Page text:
Founding of the Grand Lodge of England

Organized Freemasonry was born with the founding of the first Grand Lodge in London, England, on June 24, 1717. Four existing lodges met at the Goose and Gridiron ale house in St. Paul's Churchyard and elected Anthony Sayer as the first Grand Master. Those in attendance agreed to hold a Grand Feast once a year. Also, the Masters and Wardens of Lodges were commanded to meet every quarter in communication. For the first 3 years of its' existence,Grand Lodge simply provided an opportunity for an annual social gathering of the London lodges. There is no evidence of any attempt to exercise control over provincial lodges during these 3 early years. (Rite, 1993, p. 27)

The control structure of Grand Lodge became much more formal beginning in 1720, with the codification of Grand Lodge regulations by the second Grand Master, George Payne. A Grand Secretary was elected in 1723 and the practice of keeping official Minutes was established. The first official "Constitutions of the Freemason" was compiled and published by the reverend Dr. James Anderson in 1723, setting out those Grand Lodge regulations along with a history of the craft which was partially derived from the "Old Charges". This history was expanded and embellished by and Anderson in order to promote the idea of Freemasonry to the public. (Rite, 1993, p. 27)

Masonry in the New World

Can anybody name the tavern in Philadelphia where the first masonic lodge meetings were held in America? In 1732, Tun Tavern hosted the first meetings of St. John's Lodge Number 1. The Masonic Temple of Philadelphia recognizes Tun Tavern as the birthplace of Masonic teachings in America.

Masonry in America can be traced back to a definite beginning in 1730, when Daniel Coxe was appointed as Provincial Grand Master for New York, New Jersey, and Pennsylvania. Pennsylvania had a provincial lodge at this point, meaning that it was governed by the Grand Lodge of England. As a provincial lodge, Pennsylvania followed the constitution and bylaws of the Grand Lodge of England. During this time , Pennsylvania Freemasonry fell under the jurisdiction of the Grand Lodge of England instead of the Grand Lodge of Pennsylvania like we do today.

The oldest known lodge in the New World is St. John's in Philadelphia, which was active by 1731, the year in which Benjamin Franklin is first recorded as a member. In 1734, Franklin printed an American edition of a Masonic constitution.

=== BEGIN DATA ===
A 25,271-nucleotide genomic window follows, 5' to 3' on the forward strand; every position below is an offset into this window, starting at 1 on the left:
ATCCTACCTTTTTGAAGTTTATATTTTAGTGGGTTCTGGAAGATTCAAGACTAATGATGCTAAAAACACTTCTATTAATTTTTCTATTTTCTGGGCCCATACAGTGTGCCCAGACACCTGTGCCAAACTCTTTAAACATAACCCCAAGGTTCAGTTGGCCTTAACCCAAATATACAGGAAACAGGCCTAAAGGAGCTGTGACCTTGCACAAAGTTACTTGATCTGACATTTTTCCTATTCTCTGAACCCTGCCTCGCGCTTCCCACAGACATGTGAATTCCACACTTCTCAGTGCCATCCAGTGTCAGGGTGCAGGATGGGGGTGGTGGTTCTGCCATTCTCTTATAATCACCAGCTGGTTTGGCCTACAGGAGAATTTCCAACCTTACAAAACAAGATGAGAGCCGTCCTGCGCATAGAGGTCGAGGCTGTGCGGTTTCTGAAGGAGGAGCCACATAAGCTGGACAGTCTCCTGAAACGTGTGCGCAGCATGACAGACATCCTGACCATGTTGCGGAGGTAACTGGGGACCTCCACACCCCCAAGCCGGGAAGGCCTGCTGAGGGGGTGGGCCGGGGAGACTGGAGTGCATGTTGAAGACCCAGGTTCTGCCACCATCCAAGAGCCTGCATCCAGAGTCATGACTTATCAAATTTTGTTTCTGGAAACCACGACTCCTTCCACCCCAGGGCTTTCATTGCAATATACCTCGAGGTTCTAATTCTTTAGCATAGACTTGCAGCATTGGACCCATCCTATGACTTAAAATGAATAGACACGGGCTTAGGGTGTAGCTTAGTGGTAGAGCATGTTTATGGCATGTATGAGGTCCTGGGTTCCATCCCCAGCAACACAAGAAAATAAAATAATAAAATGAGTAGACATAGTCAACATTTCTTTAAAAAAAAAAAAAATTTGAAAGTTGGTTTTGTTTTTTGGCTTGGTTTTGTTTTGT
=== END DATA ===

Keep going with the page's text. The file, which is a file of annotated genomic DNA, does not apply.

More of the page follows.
The Craft was divided during the American Revolution, with prominent Masons on both sides. Support for, or opposition to, the fight for independence was treated as a matter of individual conscience, which Freemasonry never interferes with. The signers of the Declaration of Independence and the Constitution were not overwhelmingly Masons. Only 9 of the 55 signers of the Declaration of Independence were Masons, with only 13 of the signers of the Constitution being Masons at the time or later becoming Masons. Many prominent heroes of the Revolution were Masons, however, men such as George Washington, Benjamin Franklin, John Paul Jones, John Hancock, and the Marquis de Lafayette. (Rite, 1993, p. 43) George Washington is quoted as saying "The grand object of Masonry is to promote the happiness of the human race."

In the early years of American independence, there was a failed attempt to establish a National Grand Lodge, leaving each State of the Union to be governed masonically by its own State Grand Lodge, a system that is still in place today.


I have explained how the Old Charges played a key role in setting up an early system of expectations for the behavior of masons. I then went on to illustrate how the first Grand Lodge was established in England.

Lastly, I explained how masonry spread to the new world and outlined the structural form that American Masonic organizations took.

While it is often argued that the sources of Masonry date back to remote antiquity, Masonry in its modern form has a solid basis in the Old Charges of the middle ages. The Old Charges were instrumental in influencing the creation of the Constitutions that solidified the Grand Lodge of England as an institution of masonic leadership. Organized Masonry in America began in the decades leading up to the American Revolution. In the early years of American Independence, the system of Grand Lodges at the state level was created. This system continues to govern American Freemasonry today.


  • "Dress up your speech!": quotations from many sources for Masonic speakers. (1953). Washington, D.C.: Masonic Service Association. (1953, p. 10)
  • Masonic manuscripts. (2017, August 12). Retrieved September 06, 2017, from https://en.wikipedia.org/wiki/Masonic_manuscripts#Edinburgh_Register_House_MS (Wikipedia.org, 2017)
  • Miller, J. S. (2013). Origins of Masonry: The Scottish View [Pamphlet]. Silver Spring, MD: Masonic Service Association of North America.
  • Rite, Y. (1993). Freemasonry: a celebration of the craft. New York: JG Press. (Rite, 1993, p. 27)
  • Robinson, J. J. (1993). A Pilgrims path: freemasonry and the religious right. New York, NY: Evans. (Robinson, 1993)
  • Tresner, J. (2007). Basic Freemasonry [Pamphlet]. Silver Spring, MD : Masonic Service Association of North America. (Tresner, "Basic Freemasonry", 2007, p. 4)